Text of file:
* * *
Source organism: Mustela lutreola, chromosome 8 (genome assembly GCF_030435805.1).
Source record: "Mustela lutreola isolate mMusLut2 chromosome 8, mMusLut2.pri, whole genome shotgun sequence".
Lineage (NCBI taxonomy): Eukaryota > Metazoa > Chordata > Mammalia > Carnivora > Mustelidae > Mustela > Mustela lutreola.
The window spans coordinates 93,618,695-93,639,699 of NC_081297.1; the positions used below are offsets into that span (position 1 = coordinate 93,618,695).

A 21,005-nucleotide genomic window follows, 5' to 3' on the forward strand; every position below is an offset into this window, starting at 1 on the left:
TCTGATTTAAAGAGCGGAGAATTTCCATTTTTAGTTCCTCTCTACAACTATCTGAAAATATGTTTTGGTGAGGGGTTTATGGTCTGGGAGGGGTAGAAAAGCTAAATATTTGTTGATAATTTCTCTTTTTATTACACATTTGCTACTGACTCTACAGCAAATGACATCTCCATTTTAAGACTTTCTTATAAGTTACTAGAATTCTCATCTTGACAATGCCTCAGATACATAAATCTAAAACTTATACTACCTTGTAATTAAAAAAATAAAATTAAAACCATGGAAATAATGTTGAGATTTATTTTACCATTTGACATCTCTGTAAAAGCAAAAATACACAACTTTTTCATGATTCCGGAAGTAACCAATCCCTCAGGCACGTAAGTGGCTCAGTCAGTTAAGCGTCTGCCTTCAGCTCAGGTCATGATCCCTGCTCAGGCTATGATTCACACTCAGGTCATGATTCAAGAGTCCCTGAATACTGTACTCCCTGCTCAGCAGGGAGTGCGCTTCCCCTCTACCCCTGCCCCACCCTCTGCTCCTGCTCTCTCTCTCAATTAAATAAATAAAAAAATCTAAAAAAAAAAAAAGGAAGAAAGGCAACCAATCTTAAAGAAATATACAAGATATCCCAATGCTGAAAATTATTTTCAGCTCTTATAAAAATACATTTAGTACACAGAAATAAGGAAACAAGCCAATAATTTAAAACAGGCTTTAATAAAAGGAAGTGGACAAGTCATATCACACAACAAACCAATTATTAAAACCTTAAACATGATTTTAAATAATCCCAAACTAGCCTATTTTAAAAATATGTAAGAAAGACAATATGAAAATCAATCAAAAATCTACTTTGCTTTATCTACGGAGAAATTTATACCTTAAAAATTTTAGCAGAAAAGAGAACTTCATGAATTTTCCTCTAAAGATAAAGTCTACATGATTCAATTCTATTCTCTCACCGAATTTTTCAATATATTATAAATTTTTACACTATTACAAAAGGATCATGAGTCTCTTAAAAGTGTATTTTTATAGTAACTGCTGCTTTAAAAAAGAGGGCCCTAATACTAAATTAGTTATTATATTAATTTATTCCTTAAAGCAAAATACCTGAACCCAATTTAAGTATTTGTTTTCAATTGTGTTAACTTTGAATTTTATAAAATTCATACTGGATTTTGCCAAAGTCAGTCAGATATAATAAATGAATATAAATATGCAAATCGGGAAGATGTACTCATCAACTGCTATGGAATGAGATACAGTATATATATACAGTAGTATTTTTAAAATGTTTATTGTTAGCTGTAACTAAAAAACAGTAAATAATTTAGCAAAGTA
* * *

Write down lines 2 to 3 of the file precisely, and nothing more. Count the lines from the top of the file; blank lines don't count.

Source record: "Mustela lutreola isolate mMusLut2 chromosome 8, mMusLut2.pri, whole genome shotgun sequence".
Lineage (NCBI taxonomy): Eukaryota > Metazoa > Chordata > Mammalia > Carnivora > Mustelidae > Mustela > Mustela lutreola.